With the growth of telehealth, simulation personnel will be called upon to support training that integrates these new technologies and processes. We sought to integrate remote telehealth electronic intensive care unit (eICU) personnel into in situ simulations with rural emergency department (ED) care teams. We describe how we overcame technical challenges of creating shared awareness of the patient's condition and the care team's progress among those executing the simulation, the care team, and the eICU.
The objective of the simulations was to introduce telehealth technology and new processes of engaging the eICU via telehealth during sepsis care in 2 rural EDs. Scenario development included experts in sepsis, telehealth, and emergency medicine. We describe the operational systems challenges, alternatives considered, and solutions used. Participants completed surveys on self-confidence presimulation/postsimulation in using telehealth and in managing patients with sepsis (1–10 Likert scale, with 10 “completely confident”). Pre-post responses were compared by two-tailed paired t test.
We successfully engaged the staff of two EDs: 42 nurses, 9 physicians or advanced practice providers, and 9 technicians (N = 60). We used a shared in situ simulation clinical actions observational checklist, created within an off-the-shelf survey software program, completed during the simulations by an on-site observer, and shared with the eICU team via teleconferencing software, to message and cue eICU nurse engagement. The eICU nurse also participated in debriefing via the telehealth video system with successful simulation engagement. These solutions avoided interfering with real ED or eICU operations. The postsimulation mean ± SD ratings of confidence using telehealth increased from 5.3 ± 2.9 to 8.9 ± 1.1 (Δ3.5, P < 0.05) and in managing patients with sepsis increased from 7.1 ± 2.5 to 8.9 ± 1.1 (Δ1.8, P < 0.05).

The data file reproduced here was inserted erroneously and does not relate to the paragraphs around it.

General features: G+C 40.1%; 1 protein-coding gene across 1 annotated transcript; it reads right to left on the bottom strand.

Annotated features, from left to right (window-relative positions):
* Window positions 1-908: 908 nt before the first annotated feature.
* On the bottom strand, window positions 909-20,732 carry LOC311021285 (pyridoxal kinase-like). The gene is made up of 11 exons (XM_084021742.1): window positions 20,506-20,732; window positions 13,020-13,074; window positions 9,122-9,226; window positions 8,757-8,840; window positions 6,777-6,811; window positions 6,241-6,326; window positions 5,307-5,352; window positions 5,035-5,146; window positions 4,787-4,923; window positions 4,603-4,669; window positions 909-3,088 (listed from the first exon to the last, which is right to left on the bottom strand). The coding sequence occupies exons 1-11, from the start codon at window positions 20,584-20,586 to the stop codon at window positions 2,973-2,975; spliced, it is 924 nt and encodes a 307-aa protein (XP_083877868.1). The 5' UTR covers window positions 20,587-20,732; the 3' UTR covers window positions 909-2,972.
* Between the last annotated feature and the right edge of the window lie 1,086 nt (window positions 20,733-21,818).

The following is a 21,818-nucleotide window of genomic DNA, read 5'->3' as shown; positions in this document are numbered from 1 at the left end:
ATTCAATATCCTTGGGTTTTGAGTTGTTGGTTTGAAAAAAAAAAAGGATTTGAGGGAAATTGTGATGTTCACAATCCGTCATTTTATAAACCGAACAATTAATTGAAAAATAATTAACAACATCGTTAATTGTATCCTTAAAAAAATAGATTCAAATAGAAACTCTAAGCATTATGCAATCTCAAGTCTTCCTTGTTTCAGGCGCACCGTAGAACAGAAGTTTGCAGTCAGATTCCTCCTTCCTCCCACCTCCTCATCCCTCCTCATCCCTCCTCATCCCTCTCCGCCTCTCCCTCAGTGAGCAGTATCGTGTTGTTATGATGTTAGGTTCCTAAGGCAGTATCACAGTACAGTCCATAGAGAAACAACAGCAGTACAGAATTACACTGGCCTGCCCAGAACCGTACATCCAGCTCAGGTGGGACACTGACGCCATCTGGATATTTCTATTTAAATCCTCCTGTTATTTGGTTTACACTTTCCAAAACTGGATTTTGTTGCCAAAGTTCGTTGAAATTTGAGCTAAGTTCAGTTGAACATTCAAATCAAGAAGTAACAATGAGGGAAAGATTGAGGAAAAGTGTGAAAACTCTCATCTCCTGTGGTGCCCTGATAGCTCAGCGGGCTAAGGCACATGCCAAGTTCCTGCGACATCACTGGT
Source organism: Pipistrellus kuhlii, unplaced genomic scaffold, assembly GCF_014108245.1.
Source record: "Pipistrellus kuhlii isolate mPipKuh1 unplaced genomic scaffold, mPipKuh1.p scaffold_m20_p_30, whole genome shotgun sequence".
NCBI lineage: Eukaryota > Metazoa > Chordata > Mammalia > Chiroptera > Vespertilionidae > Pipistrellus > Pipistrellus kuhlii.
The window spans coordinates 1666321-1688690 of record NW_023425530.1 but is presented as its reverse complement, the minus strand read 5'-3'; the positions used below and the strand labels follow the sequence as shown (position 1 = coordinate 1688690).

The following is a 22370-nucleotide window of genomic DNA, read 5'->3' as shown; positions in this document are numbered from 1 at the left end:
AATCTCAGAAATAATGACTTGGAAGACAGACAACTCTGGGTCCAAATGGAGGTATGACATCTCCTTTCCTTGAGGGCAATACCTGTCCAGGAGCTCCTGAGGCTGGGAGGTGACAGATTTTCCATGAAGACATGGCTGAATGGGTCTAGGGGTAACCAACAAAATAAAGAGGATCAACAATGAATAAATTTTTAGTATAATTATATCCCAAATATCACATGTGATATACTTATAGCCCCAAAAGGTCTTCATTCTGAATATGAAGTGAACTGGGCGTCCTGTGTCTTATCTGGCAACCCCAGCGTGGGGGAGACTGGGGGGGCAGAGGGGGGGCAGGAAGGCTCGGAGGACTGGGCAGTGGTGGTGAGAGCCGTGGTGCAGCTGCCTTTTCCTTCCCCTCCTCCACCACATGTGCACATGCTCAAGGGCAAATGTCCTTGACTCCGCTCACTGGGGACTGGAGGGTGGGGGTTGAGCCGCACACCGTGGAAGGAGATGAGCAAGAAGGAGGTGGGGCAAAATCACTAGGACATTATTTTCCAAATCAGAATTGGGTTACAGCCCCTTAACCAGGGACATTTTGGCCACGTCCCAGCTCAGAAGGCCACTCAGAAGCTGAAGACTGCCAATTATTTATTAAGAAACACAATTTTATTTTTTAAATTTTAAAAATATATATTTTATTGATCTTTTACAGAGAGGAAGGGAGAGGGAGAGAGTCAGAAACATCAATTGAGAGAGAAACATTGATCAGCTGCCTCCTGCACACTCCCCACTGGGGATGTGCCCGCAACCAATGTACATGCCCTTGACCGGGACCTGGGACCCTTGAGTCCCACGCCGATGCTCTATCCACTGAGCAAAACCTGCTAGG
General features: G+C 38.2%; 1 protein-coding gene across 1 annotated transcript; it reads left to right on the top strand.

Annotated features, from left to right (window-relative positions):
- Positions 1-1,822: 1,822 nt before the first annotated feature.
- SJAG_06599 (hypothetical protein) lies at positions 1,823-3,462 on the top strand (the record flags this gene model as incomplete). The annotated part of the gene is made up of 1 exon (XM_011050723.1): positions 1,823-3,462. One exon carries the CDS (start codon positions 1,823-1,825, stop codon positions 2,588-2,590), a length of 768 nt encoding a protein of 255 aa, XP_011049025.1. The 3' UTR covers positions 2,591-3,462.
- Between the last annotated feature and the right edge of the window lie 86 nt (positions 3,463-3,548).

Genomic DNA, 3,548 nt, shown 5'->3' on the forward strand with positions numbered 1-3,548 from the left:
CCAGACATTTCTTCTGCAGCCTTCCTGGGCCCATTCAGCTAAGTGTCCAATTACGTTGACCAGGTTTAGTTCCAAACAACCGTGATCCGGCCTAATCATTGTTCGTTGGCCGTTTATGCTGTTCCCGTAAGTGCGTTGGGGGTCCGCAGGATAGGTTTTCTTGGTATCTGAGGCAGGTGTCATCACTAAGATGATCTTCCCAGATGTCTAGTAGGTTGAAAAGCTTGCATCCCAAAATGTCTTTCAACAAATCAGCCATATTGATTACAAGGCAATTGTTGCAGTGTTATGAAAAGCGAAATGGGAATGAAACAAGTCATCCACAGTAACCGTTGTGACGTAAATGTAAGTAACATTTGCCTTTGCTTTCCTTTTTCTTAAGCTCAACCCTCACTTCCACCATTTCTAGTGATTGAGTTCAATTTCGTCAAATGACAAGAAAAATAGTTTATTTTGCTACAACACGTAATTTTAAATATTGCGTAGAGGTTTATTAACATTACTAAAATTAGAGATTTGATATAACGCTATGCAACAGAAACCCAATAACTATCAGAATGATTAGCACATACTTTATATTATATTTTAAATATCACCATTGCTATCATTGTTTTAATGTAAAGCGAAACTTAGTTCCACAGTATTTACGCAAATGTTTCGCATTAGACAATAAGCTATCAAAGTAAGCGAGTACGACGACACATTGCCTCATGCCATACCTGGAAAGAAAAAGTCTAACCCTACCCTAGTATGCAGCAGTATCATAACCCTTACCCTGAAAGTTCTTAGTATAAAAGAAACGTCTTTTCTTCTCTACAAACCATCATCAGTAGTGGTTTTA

We created shared awareness between remote eICU personnel and in situ simulations in rural EDs via a low-cost method using survey software combined with teleconferencing methods.
From Jump Simulation (W.F.B., L.T.B., K.L.C., J.D.S., J.A.V.), an OSF HealthCare and University of Illinois College of Medicine at Peoria Collaboration; Department of Emergency Medicine (W.F.B., L.T.B., A.L.V., J.A.V.), Division of Pulmonary and Critical Care Medicine (W.P.T), and OSF ConstantCare (W.P.T.), OSF HealthCare; Departments of Emergency Medicine (W.F.B., L.T.B., A.L.V., J.A.V.), and Internal Medicine (W.P.T.), University of Illinois College of Medicine at Peoria; and Department of Emergency Medicine (E.S.P.), Northwestern Memorial Hospital, Northwestern University Feinberg School of Medicine, Chicago, IL.
Reprints: William F. Bond, MD, MS, 1306 N Berkeley Ave, Peoria, IL 61603 (e-mail: firstname.lastname@example.org).
Supported in part by the Agency for Healthcare Research and Quality (Grant Number 1 R18 HS024027-01).